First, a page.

- Sees insufficient supply, central-bank demand spurring rally
- Company also predicted higher bullion prices last year
Gold, headed for a third straight annual decline in the longest slump in 15 years, will rebound as early as 2016, according to the world’s biggest producer of the metal.
Purchases from central banks and supply that’s insufficient to meet demand will help spur the turnaround, Kelvin Dushnisky, president of Toronto-based Barrick Gold Corp., said in an interview. Barrick on Thursday reported third-quarter earnings that beat analysts’ estimates as lower costs and higher production helped offset weak metals prices.
“Even beginning next year we could start to see an increase in the price,” Dushnisky said by phone. Gold is facing some “choppiness” in the near term, “but medium and longer term we’re very bullish,” he said.
Bullion slumped more than 5 percent in the past year as the U.S. economy gained momentum, curbing demand for the metal as a store of value and fueling concern that the Federal Reserve will boost interest rates. At the same time, financial and political turmoil elsewhere is fueling purchases from central banks. Russia boosted buying for a second month in September, adding the most metal to its reserves in a year.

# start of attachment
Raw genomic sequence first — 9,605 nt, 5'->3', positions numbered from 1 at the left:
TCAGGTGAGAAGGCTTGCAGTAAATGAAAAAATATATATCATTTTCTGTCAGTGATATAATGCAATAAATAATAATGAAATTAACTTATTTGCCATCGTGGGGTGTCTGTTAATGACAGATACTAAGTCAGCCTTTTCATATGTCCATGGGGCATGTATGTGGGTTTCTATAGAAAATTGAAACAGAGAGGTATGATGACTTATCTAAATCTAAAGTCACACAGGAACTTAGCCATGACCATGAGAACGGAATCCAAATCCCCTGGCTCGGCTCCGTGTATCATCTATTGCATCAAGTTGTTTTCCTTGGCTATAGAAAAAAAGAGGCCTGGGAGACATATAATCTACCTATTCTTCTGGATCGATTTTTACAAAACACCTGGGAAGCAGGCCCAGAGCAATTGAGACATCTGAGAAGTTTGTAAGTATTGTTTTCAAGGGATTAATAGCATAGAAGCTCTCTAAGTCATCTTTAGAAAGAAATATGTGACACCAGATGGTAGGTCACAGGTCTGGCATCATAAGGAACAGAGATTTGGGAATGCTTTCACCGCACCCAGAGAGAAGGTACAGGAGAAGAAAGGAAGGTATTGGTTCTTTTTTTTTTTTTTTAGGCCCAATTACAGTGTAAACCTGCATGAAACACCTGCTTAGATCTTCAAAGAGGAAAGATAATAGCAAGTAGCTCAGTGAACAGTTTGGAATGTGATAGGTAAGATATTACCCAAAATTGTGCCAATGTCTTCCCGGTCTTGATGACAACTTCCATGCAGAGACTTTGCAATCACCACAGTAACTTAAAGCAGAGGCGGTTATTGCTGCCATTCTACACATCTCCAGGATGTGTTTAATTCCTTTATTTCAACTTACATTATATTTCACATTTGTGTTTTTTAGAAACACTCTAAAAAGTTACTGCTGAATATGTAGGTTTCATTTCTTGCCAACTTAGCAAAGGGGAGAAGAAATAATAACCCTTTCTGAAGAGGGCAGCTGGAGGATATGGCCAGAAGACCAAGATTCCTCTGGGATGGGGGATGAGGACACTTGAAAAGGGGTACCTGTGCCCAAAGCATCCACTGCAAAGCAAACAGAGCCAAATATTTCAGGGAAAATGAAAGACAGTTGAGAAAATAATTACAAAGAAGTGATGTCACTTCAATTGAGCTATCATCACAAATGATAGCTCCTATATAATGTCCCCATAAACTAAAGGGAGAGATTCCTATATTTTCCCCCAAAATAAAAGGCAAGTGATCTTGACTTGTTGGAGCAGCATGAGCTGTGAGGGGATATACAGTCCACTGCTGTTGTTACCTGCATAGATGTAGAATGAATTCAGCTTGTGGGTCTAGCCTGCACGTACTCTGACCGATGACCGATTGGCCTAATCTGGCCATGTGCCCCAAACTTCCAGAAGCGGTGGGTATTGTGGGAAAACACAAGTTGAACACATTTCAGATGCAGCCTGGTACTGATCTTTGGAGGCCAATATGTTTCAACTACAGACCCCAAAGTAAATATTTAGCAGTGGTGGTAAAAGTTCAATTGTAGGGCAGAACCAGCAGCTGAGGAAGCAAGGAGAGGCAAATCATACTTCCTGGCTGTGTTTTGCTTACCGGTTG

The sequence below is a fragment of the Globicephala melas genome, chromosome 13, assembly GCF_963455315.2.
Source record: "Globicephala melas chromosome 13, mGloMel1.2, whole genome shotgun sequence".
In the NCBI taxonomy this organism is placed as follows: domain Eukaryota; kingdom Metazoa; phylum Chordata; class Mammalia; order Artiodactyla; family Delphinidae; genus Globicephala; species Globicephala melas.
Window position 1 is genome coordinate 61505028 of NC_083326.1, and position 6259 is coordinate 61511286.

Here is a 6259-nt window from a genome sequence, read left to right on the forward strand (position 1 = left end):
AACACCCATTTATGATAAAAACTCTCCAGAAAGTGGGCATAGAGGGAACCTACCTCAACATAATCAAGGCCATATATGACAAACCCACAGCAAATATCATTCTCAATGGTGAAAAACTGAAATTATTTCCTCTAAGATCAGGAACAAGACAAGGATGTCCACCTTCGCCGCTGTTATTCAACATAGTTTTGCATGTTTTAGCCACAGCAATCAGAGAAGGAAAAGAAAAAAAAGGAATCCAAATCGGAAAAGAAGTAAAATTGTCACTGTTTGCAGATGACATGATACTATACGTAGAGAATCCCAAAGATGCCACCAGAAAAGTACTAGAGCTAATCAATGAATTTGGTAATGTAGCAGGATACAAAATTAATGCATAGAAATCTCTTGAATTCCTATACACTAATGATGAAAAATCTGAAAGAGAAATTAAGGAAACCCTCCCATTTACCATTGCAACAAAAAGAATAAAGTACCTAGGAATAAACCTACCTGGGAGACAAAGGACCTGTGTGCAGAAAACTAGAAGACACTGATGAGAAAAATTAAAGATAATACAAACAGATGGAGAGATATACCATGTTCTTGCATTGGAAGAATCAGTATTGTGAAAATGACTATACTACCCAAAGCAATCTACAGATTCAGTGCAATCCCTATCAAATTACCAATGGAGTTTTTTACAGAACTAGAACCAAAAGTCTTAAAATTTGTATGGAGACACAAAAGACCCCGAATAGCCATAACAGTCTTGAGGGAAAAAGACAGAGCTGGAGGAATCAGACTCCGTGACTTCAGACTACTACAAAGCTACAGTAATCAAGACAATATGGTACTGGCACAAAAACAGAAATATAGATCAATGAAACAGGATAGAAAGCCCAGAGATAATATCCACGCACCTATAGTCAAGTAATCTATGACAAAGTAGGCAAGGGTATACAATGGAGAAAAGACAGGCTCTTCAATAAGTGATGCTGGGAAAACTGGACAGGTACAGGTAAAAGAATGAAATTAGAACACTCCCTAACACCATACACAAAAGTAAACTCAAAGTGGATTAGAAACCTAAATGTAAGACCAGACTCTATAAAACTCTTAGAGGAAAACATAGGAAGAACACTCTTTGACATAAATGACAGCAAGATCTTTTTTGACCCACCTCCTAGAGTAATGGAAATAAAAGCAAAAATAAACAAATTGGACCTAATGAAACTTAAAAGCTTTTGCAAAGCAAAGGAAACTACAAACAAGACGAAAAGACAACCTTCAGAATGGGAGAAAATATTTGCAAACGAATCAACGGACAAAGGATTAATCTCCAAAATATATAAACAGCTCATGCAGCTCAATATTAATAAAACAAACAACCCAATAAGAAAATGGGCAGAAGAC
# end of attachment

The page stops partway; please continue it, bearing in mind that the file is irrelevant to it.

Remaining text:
This isn’t the first time the company has predicted a gold rally. In March 2014, then Chief Executive Officer Jamie Sokalsky said the metal would rebound on purchases from China after “an overshoot on the downside” amid selling by exchange-traded funds. Sokalsky predicted gold could rise toward $2,000 within three years, or about 50 percent more than its price at the time. Bullion has since dropped 14 percent.
Prices declined to the lowest in more than two weeks on Thursday after U.S. policy makers signaled that an increase in interest rates is still on the table for this year. Higher rates curb the appeal of gold because the metal doesn’t pay interest or give returns like assets such as bonds or equities.
Gold for immediate delivery dropped 0.8 percent to $1,146.65 an ounce at 2:34 p.m. New York time, after touching $1,146.01, the lowest since Oct. 9.